is a mannered style of English prose
, taking its name from works by John Lyly
who, however, did not invent the term. It took the form of a preciously ornate and sophisticated style that employed a wide range of literary devices such as antitheses
, repetitions, rhetorical questions
and others. Classical learning and remote knowledge of all kinds was displayed. Euphuism was fashionable in the 1580s, but never subsequently.
"Euphues" is Greek and means "graceful, witty". John Lyly published the works Euphues: The Anatomy of Wyt
(1578) and Euphues and his England
(1580). Both works illustrated the intellectual fashions and favourite themes of Renaissance society — in a highly artificial and mannered style. Its essential features had already appeared in such works as George Pettie's "A Petite Pallace of Pettie his pleasure" (1576), in sermon
literature, and Latin tracts. It was Lyly who perfected the distinctive rhetorical devices on which the style was based.
The euphuistic sentence followed principles of balance and antithesis. John Lyly set up three basic structural principles:
- phrases of equal length that appear in succession;
- the balance of key verbal elements in successive sentences;
- the correspondence of sounds and syllables, especially between words that are already balanced against each other.
Lyly's style influenced Shakespeare (Polonius in Hamlet; Moth in Love's Labour's Lost; Beatrice and Benedict in Much Ado About Nothing). Many critics thought that Lyly overused comparisons as well as alliterations; Philip Sidney and Gabriel Harvey castigated his style. Euphuism was, however, taken up by the Elizabethan writers Robert Greene, Thomas Lodge and Barnabe Rich.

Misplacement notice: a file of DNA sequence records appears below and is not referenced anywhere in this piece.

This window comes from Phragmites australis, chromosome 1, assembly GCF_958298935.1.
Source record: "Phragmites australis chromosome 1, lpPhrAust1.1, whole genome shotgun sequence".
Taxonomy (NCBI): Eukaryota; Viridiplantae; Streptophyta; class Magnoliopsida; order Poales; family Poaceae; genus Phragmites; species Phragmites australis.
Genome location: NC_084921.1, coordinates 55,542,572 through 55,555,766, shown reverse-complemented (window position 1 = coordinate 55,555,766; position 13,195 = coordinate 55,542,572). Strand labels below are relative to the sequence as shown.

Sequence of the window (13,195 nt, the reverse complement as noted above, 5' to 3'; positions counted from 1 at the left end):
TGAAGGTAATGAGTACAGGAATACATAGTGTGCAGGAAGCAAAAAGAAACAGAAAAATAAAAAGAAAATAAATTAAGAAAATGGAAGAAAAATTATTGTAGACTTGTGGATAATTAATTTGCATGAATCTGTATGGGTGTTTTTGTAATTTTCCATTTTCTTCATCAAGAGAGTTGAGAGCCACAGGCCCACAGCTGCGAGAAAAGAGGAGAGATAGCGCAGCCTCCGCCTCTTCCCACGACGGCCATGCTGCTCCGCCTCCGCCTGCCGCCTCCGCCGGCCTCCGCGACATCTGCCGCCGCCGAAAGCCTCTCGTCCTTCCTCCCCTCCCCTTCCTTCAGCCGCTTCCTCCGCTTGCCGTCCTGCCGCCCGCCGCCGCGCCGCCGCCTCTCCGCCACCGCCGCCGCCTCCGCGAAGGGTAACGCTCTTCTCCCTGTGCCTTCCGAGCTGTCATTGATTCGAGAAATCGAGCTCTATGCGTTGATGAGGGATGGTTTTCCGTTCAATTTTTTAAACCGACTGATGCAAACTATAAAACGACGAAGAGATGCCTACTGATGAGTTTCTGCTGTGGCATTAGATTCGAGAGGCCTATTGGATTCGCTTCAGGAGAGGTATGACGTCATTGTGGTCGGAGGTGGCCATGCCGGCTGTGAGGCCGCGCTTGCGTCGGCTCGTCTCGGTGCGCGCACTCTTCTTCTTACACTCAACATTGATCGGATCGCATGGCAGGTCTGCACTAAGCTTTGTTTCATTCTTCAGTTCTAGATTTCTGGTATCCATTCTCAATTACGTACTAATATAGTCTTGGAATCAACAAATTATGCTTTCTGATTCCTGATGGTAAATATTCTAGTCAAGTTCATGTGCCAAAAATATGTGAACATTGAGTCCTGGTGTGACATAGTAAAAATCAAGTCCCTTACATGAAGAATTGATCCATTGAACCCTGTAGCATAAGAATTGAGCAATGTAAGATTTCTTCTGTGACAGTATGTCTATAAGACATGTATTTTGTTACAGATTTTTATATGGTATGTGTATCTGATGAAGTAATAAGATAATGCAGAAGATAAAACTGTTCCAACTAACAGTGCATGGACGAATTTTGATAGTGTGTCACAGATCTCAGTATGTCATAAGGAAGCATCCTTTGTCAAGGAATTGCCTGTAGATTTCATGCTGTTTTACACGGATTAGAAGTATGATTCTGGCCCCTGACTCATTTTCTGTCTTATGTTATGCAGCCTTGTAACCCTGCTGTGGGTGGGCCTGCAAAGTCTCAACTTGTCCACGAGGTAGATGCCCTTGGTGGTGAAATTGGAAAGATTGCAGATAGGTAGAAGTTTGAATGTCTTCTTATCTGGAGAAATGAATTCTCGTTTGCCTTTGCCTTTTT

Contemporary equivalents in other languages
Euphuism was not particular to Britain, a manifestation of some social structure and artistic opportunity unique to that country. There were equivalents in other major European languages, each of which was called by a different name: Culteranismo
, and Préciosité
, for example.
- It is virtue, yea virtue, gentlemen, that maketh gentlemen; that maketh the poor rich, the base-born noble, the subject a sovereign, the deformed beautiful, the sick whole, the weak strong, the most miserable most happy. There are two principal and peculiar gifts in the nature of man, knowledge and reason; the one commandeth, and the other obeyeth: these things neither the whirling wheel of fortune can change, neither the deceitful cavillings of worldlings separate, neither sickness abate, neither age abolish.
- --- Euphues, the Anatomy of Wit